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Diabetes drug, Metformin may decrease risk of skin cancer, finds study
Basal cell carcinoma (BCC) is the most common cancer in white populations, and associated healthcare costs have become an increasing burden. A recent study suggests that metformin use was associated with decreased odds of developing BCC. The research has been published in the Journal of the American Academy of Dermatology on February 18, 2021.As the most common human cancer and continuing...
Basal cell carcinoma (BCC) is the most common cancer in white populations, and associated healthcare costs have become an increasing burden. A recent study suggests that metformin use was associated with decreased odds of developing BCC. The research has been published in the Journal of the American Academy of Dermatology on February 18, 2021.
As the most common human cancer and continuing to increase in incidence, basal cell carcinoma is associated with significant morbidity and cost. Continued advances in research have refined insight and approach to this seemingly ubiquitous disease. Metformin has anti-carcinogenic properties and is also known to inhibit the Sonic hedgehog pathway, but no population-based studies exist analyzing the potential protective effect for basal cell carcinoma and squamous cell carcinoma (SCC). Therefore, Dr Jonas A. Adalsteinsson, MD and colleagues conducted a study to delineate the association between metformin use and invasive SCC, SCC in situ (SCCis) and BCC.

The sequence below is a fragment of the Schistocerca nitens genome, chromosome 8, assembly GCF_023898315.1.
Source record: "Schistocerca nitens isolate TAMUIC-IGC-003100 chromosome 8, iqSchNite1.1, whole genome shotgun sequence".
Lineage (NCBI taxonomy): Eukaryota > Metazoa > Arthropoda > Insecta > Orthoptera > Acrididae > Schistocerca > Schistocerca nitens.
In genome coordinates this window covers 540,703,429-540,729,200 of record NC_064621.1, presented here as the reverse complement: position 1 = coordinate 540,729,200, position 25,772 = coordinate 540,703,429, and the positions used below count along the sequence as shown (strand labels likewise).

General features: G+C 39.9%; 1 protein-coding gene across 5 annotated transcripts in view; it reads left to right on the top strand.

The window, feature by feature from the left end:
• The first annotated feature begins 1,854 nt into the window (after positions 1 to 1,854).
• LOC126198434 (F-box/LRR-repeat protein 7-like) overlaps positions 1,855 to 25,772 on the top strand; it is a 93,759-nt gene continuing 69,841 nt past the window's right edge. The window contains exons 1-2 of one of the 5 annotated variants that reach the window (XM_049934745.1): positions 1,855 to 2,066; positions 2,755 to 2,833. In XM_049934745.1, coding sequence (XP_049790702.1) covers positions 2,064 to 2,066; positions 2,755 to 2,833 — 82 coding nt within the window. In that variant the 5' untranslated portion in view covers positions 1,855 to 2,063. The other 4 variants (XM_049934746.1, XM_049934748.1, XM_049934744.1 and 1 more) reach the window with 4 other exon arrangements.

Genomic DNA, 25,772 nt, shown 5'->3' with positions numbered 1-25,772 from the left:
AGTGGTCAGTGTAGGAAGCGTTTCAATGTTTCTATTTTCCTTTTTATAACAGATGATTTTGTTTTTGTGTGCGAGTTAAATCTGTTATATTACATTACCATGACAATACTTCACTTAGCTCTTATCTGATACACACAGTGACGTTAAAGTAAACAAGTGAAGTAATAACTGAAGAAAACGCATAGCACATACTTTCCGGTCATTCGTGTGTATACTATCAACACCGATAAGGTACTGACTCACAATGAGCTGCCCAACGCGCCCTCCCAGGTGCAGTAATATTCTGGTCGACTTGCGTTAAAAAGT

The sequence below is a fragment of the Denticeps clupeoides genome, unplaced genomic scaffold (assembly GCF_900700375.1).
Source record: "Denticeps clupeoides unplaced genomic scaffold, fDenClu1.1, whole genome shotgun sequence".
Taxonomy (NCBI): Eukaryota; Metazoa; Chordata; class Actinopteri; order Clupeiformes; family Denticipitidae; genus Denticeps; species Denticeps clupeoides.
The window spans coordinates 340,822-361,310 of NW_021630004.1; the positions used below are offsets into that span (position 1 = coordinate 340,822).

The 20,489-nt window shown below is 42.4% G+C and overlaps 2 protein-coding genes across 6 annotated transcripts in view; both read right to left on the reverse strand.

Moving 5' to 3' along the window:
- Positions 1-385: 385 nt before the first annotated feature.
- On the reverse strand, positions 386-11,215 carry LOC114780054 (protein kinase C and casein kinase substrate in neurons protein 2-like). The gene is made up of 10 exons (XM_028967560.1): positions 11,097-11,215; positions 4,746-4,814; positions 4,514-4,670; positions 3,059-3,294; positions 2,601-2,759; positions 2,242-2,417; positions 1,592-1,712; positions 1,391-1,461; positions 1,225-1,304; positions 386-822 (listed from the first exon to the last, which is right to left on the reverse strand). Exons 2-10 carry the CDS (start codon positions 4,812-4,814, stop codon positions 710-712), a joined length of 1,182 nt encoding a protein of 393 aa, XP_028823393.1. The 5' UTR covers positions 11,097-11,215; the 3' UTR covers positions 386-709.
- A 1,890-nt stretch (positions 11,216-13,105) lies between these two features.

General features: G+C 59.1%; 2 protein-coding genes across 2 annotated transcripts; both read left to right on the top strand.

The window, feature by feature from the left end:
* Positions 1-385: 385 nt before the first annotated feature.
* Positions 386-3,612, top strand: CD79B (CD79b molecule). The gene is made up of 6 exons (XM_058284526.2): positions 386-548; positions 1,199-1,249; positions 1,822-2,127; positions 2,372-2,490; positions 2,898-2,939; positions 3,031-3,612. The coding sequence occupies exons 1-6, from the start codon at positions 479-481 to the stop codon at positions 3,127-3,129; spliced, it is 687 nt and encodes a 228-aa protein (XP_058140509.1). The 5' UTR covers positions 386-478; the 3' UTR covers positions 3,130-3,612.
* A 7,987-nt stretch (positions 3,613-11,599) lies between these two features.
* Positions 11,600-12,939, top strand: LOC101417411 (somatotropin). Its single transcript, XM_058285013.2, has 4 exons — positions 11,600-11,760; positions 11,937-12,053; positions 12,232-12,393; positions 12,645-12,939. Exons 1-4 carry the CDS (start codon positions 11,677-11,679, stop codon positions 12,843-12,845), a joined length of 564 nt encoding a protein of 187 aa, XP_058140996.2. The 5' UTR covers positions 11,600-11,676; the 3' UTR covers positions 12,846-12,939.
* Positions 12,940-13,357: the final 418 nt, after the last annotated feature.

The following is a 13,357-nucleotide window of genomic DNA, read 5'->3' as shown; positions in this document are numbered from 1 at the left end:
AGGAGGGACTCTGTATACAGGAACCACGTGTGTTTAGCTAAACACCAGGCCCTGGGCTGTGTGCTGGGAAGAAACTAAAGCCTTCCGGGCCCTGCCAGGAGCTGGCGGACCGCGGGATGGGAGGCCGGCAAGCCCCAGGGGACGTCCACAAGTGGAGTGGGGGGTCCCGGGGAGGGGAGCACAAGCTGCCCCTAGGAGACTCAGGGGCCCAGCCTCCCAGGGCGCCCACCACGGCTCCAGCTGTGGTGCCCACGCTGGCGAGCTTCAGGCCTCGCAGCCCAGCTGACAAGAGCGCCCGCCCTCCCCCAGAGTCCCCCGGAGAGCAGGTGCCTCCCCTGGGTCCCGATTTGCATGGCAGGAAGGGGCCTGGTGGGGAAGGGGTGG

It was a population-based case-control study design of 6,880 patients diagnosed in Iceland between 2003-2017 with first-time basal cell carcinoma, SCCis and invasive SCC, and 69,620 population controls. Researchers used conditional logistic regression to calculate multivariate odds ratios (ORs).
Key findings of the study were:
• Among 1167 patients with BCC, researchers noted that about 4% were exposed to metformin, compared with 5.3% of controls.
• They also found that the odds of developing BCC were lower in those taking metformin (OR, 0.71), even at low doses.
• However, they noted that metformin use did not affect the risk of developing SCC.
• In those taking 501 to 1500 mg of metformin daily, they observed that there was a slight increase in the risk of SCC in situ (OR, 1.40).
The authors concluded, "Metformin is associated with decreased risk of BCC development, even at low doses. Metformin might have potential as a chemoprotective agent for patients at high risk of squamous cell carcinoma, although this will need confirmation in future studies."
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